Koch Spy Agency Targeting Progressives Led by Notorious GOP Voter Fraud Huckster
The Kochs have been complaining about a "lack of civility in politics" as they seek to boost their public image--but one of their top operatives helped propel perhaps the most egregious case of race-baiting voter fraud hucksterism in recent years.
At the same time that the Kochs have been on a PR blitz, publicly spinning an image of themselves as well-intentioned patriots trying to make the world a better place and decrying "character assasination," they've been quietly ramping up a clandestine surveillance and intelligence gathering operation focused on their perceived political enemies, Ken Vogel reports at Politico.
At the helm of this "competitive intelligence" operation is a man named Mike Roman, Vice President of Research for Kochs' Freedom Partners and who was paid $265,000 last year, according to Freedom Partners' recent tax filing.
But who is Mike Roman? He's been described generally as a longtime GOP operative. However, he's also the guy who was behind the release of the 2008 "New Black Panthers scaring old white ladies at the polls" video. The clip dominated Fox News for months and went on to fuel unfounded allegations that the Obama administration's Department of Justice was biased against white people.
Roman made a name for himself by releasing the video, which showed two New Black Panther Party (NBPP) members, one holding a billy club, outside a Philadelphia polling place, on his voter fraud-peddling "Election Journal" website. He then worked with Republican vote fraud conspiracist J. Christian Adams to try uncovering evidence that voters were intimidated--which they could not find. But that didn't stop Roman, along with Fox News and the conservative echo chamber, from conjuring up a vast racist conspiracy inside the Obama administration, a theme that continues today.
As the conspiracy theories grew, Roman was given a column at Breitbart.com, where he continued to push a "scandal" narrative and to suggest a wide-ranging conspiracy involving ACORN, NBPP, and the Obama administration to steal elections. (Roman even launched a voter fraud app.)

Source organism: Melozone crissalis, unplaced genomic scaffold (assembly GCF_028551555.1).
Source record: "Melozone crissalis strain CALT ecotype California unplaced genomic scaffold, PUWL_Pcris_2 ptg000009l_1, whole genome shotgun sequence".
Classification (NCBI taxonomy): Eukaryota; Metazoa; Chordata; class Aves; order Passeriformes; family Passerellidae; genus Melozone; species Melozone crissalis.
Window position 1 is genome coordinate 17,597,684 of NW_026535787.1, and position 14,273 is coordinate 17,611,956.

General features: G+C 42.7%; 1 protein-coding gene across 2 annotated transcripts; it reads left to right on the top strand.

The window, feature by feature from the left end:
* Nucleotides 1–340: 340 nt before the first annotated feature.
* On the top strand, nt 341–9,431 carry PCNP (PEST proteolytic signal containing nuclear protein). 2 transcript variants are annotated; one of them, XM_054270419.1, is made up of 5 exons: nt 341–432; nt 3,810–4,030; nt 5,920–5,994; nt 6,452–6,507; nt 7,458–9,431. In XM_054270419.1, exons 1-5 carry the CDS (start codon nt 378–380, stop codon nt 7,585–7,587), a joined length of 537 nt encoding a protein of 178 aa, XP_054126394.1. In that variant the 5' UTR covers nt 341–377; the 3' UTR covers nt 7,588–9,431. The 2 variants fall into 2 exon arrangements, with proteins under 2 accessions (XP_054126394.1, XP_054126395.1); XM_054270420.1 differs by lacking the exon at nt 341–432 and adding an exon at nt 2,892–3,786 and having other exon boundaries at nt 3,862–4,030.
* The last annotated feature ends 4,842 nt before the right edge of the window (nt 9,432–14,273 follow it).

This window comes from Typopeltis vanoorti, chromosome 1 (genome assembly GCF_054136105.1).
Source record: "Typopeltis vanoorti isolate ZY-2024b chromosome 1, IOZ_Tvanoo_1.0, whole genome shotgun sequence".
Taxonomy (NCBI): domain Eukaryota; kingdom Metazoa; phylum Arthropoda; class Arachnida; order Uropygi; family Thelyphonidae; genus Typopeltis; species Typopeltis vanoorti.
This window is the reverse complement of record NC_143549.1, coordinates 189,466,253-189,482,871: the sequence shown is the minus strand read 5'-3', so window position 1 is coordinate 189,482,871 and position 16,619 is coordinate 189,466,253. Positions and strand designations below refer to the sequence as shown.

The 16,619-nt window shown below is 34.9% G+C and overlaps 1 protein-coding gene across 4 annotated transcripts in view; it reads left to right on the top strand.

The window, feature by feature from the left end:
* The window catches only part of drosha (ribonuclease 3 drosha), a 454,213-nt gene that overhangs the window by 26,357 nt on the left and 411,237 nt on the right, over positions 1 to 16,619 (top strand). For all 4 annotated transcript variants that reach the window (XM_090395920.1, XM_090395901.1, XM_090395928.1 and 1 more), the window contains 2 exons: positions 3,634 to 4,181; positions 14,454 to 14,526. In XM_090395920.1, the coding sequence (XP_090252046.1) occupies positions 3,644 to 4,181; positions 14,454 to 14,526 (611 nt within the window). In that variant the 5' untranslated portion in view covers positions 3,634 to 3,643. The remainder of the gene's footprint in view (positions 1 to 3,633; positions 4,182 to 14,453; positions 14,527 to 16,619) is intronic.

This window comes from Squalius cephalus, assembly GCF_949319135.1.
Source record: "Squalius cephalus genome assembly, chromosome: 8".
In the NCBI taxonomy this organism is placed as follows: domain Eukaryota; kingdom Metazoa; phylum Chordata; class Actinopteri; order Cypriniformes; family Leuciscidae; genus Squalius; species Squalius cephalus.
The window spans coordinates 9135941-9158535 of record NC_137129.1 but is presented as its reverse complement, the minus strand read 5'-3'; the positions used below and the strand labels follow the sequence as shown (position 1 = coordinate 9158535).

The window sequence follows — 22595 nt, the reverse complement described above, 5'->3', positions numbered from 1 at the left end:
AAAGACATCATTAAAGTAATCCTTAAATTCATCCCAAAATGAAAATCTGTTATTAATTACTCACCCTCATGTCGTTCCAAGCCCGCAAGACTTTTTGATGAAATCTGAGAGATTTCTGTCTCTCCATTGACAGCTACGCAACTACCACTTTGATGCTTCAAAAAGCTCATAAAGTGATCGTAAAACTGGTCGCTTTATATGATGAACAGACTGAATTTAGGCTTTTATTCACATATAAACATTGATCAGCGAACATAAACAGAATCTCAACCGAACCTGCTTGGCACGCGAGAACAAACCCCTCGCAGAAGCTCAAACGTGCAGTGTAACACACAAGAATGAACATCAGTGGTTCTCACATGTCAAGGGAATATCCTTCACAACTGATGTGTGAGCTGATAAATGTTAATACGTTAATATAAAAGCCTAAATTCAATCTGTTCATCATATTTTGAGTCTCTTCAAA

In 2010, another vote fraud conspiracy theorist, the Wall Street Journal's John Fund, put right-wing video hitman James O'Keefe in touch with Roman for intel about a purported SEIU voter fraud scheme in Boston, which turned out to be bunk.
During this same period, the Koch-funded American Legislative Exchange Council (ALEC) was similarly targeting ACORN and pushing a model "Voter ID Act" to combat the nonexistent scourge of voter fraud--but which had the documented impact of disenfranchising potentially millions of students and voters of color who do not have the limited forms of IDs required under the law.
It is not clear when Roman was formally folded-in to the Koch network. Freedom Partners' new tax filing for 2014 is the first where he appeared as Vice President of Research. But tax filings as far back as 2012 describe Roman as the trustee of the mysterious "Public Engagement Group Trust," which has the same address and suite number as another Koch group, the Center for Shared Services Trust.
Apparently Roman's years of stoking unfounded paranoia about stolen elections prepared him for a high-ranking position in the Koch operation.
In his role as the Kochs' top spy, Vogel reported, Roman has "worked to keep himself and his activity low-profile even within the discreet Koch operation."
“They act all cloak and dagger–like the CIA," one source told Vogel. "There was a joke about how hardly anyone ever met Mike Roman. It was like, if you wanted to find him, he’d be in a trench coat on the National Mall."
Roman's GoodReads profile fits his carefully-cultivated cloak-and-dagger persona.
His favorite reads include books like "Data Mining and Analysis" and "Intelligence Analysis: a Target-Centric Approach," as well as Saul Alinsky's Rules for Radicals, the left-wing organizer's manual that has gained traction on the right in recent years.
Mike Roman's favorite author? Charles Koch.
CMD executive director Lisa Graves contributed research to this article.